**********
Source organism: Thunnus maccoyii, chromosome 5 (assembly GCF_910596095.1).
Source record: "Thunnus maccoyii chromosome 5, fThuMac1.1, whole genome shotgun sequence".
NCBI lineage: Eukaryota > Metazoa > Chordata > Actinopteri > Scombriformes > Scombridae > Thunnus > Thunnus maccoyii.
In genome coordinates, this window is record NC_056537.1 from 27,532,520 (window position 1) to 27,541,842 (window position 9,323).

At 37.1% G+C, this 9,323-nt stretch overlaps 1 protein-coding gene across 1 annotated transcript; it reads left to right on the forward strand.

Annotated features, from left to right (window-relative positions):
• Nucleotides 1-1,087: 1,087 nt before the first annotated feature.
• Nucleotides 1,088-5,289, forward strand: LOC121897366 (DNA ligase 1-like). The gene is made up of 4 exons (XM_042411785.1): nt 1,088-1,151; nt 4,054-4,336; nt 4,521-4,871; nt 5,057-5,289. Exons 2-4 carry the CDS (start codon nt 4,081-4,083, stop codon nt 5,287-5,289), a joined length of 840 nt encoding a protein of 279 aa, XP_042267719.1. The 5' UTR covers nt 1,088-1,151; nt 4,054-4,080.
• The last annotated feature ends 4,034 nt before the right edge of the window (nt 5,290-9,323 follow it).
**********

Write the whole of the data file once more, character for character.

Source organism: Thunnus maccoyii, chromosome 5 (assembly GCF_910596095.1).
Source record: "Thunnus maccoyii chromosome 5, fThuMac1.1, whole genome shotgun sequence".
NCBI lineage: Eukaryota > Metazoa > Chordata > Actinopteri > Scombriformes > Scombridae > Thunnus > Thunnus maccoyii.
In genome coordinates, this window is record NC_056537.1 from 27,532,520 (window position 1) to 27,541,842 (window position 9,323).

At 37.1% G+C, this 9,323-nt stretch overlaps 1 protein-coding gene across 1 annotated transcript; it reads left to right on the forward strand.

Annotated features, from left to right (window-relative positions):
• Nucleotides 1-1,087: 1,087 nt before the first annotated feature.
• Nucleotides 1,088-5,289, forward strand: LOC121897366 (DNA ligase 1-like). The gene is made up of 4 exons (XM_042411785.1): nt 1,088-1,151; nt 4,054-4,336; nt 4,521-4,871; nt 5,057-5,289. Exons 2-4 carry the CDS (start codon nt 4,081-4,083, stop codon nt 5,287-5,289), a joined length of 840 nt encoding a protein of 279 aa, XP_042267719.1. The 5' UTR covers nt 1,088-1,151; nt 4,054-4,080.
• The last annotated feature ends 4,034 nt before the right edge of the window (nt 5,290-9,323 follow it).